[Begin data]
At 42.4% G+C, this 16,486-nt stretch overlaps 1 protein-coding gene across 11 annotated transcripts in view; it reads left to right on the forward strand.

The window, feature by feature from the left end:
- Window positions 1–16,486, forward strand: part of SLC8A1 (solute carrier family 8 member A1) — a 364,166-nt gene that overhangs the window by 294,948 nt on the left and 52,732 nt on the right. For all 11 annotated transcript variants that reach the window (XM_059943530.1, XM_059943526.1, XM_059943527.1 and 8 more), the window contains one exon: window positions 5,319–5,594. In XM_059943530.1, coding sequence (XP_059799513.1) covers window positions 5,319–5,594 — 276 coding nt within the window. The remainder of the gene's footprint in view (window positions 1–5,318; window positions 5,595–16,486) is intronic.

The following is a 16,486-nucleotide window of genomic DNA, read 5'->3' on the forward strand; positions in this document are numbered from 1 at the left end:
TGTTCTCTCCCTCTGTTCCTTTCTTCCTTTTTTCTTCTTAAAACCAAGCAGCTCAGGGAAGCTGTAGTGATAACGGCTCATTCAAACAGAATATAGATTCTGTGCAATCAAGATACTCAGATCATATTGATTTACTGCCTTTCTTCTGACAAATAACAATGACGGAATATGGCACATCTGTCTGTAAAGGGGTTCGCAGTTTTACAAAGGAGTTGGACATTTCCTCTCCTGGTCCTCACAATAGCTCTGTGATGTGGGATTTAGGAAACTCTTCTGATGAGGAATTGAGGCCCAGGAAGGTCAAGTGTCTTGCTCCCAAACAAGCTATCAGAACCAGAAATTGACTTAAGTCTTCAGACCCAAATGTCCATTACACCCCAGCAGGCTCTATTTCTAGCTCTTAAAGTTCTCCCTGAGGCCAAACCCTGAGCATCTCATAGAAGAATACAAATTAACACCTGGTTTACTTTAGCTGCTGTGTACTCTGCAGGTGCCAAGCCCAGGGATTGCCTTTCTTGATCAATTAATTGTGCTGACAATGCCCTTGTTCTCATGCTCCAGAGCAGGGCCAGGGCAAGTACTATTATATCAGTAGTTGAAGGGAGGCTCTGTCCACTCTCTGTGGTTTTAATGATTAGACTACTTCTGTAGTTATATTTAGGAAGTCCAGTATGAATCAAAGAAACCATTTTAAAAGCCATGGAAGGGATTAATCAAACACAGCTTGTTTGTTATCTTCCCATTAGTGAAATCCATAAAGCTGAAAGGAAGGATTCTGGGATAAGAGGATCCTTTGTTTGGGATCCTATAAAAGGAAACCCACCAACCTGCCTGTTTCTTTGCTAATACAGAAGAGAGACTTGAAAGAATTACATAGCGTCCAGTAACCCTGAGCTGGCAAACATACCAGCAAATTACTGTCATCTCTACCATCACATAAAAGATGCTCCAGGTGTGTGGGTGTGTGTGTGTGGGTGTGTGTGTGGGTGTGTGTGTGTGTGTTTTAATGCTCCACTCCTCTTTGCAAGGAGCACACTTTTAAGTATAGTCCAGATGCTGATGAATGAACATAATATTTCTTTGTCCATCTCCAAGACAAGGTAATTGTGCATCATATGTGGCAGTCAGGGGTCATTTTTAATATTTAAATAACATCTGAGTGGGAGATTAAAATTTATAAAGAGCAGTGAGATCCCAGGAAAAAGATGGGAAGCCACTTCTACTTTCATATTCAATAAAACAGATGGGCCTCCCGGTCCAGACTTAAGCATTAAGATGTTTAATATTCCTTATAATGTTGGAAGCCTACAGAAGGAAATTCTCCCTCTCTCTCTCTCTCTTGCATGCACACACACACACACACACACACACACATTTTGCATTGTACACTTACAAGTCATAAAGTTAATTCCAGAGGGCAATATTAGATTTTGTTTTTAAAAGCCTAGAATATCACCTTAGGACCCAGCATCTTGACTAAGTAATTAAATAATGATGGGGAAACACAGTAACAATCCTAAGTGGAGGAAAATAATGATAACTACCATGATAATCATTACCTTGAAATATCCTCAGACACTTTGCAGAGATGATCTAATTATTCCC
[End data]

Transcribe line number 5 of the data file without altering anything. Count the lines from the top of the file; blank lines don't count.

TGTTCTCTCCCTCTGTTCCTTTCTTCCTTTTTTCTTCTTAAAACCAAGCAGCTCAGGGAAGCTGTAGTGATAACGGCTCATTCAAACAGAATATAGATTCTGTGCAATCAAGATACTCAGATCATATTGATTTACTGCCTTTCTTCTGACAAATAACAATGACGGAATATGGCACATCTGTCTGTAAAGGGGTTCGCAGTTTTACAAAGGAGTTGGACATTTCCTCTCCTGGTCCTCACAATAGCTCTGTGATGTGGGATTTAGGAAACTCTTCTGATGAGGAATTGAGGCCCAGGAAGGTCAAGTGTCTTGCTCCCAAACAAGCTATCAGAACCAGAAATTGACTTAAGTCTTCAGACCCAAATGTCCATTACACCCCAGCAGGCTCTATTTCTAGCTCTTAAAGTTCTCCCTGAGGCCAAACCCTGAGCATCTCATAGAAGAATACAAATTAACACCTGGTTTACTTTAGCTGCTGTGTACTCTGCAGGTGCCAAGCCCAGGGATTGCCTTTCTTGATCAATTAATTGTGCTGACAATGCCCTTGTTCTCATGCTCCAGAGCAGGGCCAGGGCAAGTACTATTATATCAGTAGTTGAAGGGAGGCTCTGTCCACTCTCTGTGGTTTTAATGATTAGACTACTTCTGTAGTTATATTTAGGAAGTCCAGTATGAATCAAAGAAACCATTTTAAAAGCCATGGAAGGGATTAATCAAACACAGCTTGTTTGTTATCTTCCCATTAGTGAAATCCATAAAGCTGAAAGGAAGGATTCTGGGATAAGAGGATCCTTTGTTTGGGATCCTATAAAAGGAAACCCACCAACCTGCCTGTTTCTTTGCTAATACAGAAGAGAGACTTGAAAGAATTACATAGCGTCCAGTAACCCTGAGCTGGCAAACATACCAGCAAATTACTGTCATCTCTACCATCACATAAAAGATGCTCCAGGTGTGTGGGTGTGTGTGTGTGGGTGTGTGTGTGGGTGTGTGTGTGTGTGTTTTAATGCTCCACTCCTCTTTGCAAGGAGCACACTTTTAAGTATAGTCCAGATGCTGATGAATGAACATAATATTTCTTTGTCCATCTCCAAGACAAGGTAATTGTGCATCATATGTGGCAGTCAGGGGTCATTTTTAATATTTAAATAACATCTGAGTGGGAGATTAAAATTTATAAAGAGCAGTGAGATCCCAGGAAAAAGATGGGAAGCCACTTCTACTTTCATATTCAATAAAACAGATGGGCCTCCCGGTCCAGACTTAAGCATTAAGATGTTTAATATTCCTTATAATGTTGGAAGCCTACAGAAGGAAATTCTCCCTCTCTCTCTCTCTCTTGCATGCACACACACACACACACACACACACACATTTTGCATTGTACACTTACAAGTCATAAAGTTAATTCCAGAGGGCAATATTAGATTTTGTTTTTAAAAGCCTAGAATATCACCTTAGGACCCAGCATCTTGACTAAGTAATTAAATAATGATGGGGAAACACAGTAACAATCCTAAGTGGAGGAAAATAATGATAACTACCATGATAATCATTACCTTGAAATATCCTCAGACACTTTGCAGAGATGATCTAATTATTCCC